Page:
Photographic telescope

a telescope specially constructed to make photographs of the heavenly bodies.

See also: Telescope

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An extension of Barnard's 1919 Astrophysical Journal paper "On the Dark Markings of the Sky, with a Catalogue of 182 Such Objects," the deep-sky atlas features reprints of the plates taken by Barnard with the 10-inch Bruce Photographic Telescope while in residence at Mount Wilson.
Each photographic telescope was to have a guide telescope with an aperture of 10 inches (25.
Never a slave to false modesty, he described it as "the most complete and refined and powerful photographic telescope yet constructed.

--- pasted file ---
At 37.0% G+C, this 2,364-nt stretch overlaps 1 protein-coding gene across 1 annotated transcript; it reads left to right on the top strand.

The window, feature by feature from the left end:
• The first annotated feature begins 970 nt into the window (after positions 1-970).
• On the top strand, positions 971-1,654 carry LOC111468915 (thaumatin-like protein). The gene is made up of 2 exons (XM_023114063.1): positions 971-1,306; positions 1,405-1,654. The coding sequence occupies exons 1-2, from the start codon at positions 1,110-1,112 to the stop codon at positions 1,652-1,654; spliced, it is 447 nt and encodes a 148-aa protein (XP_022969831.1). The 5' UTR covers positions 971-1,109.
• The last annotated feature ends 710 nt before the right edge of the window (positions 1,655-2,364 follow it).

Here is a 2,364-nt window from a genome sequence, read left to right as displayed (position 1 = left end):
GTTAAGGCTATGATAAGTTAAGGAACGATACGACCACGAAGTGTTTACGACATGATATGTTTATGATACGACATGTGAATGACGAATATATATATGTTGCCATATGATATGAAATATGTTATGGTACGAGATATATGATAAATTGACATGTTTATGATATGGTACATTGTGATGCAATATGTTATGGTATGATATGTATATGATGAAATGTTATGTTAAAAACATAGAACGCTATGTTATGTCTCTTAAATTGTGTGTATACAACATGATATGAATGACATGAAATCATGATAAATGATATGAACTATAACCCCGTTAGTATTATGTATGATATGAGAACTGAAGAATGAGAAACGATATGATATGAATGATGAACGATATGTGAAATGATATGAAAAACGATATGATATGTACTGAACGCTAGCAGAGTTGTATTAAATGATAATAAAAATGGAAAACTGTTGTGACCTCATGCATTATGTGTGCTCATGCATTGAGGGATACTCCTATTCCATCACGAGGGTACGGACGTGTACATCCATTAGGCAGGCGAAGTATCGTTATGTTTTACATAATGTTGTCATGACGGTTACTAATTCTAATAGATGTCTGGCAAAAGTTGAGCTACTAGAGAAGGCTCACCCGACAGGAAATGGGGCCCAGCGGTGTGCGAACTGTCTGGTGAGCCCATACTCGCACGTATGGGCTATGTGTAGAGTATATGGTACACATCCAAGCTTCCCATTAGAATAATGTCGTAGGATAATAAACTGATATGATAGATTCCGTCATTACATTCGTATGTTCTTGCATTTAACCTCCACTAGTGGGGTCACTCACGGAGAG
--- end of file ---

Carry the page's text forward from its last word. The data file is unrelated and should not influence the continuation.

For this he secured a grant from reclusive New York City heiress and astronomy patron Catherine Wolfe Bruce to purchase a 10-inch photographic telescope.
In late 1882, Massachusetts astronomer David Peck Todd traveled to California to photograph the transit of Venus from the summit of Mount Hamilton, where a solar photographic telescope made by the renowned optical firm Alvan Clark & Sons waited among the stacks of bricks and timbers from which Lick Observatory was rising.
The philanthropist Catherine Bruce had donated $7,000 for a photographic telescope.
All of today's large photographic telescopes, for example, are patterned on the coma-free design worked out by Bernhard Schmidt at Hamburg Observatory in 1930.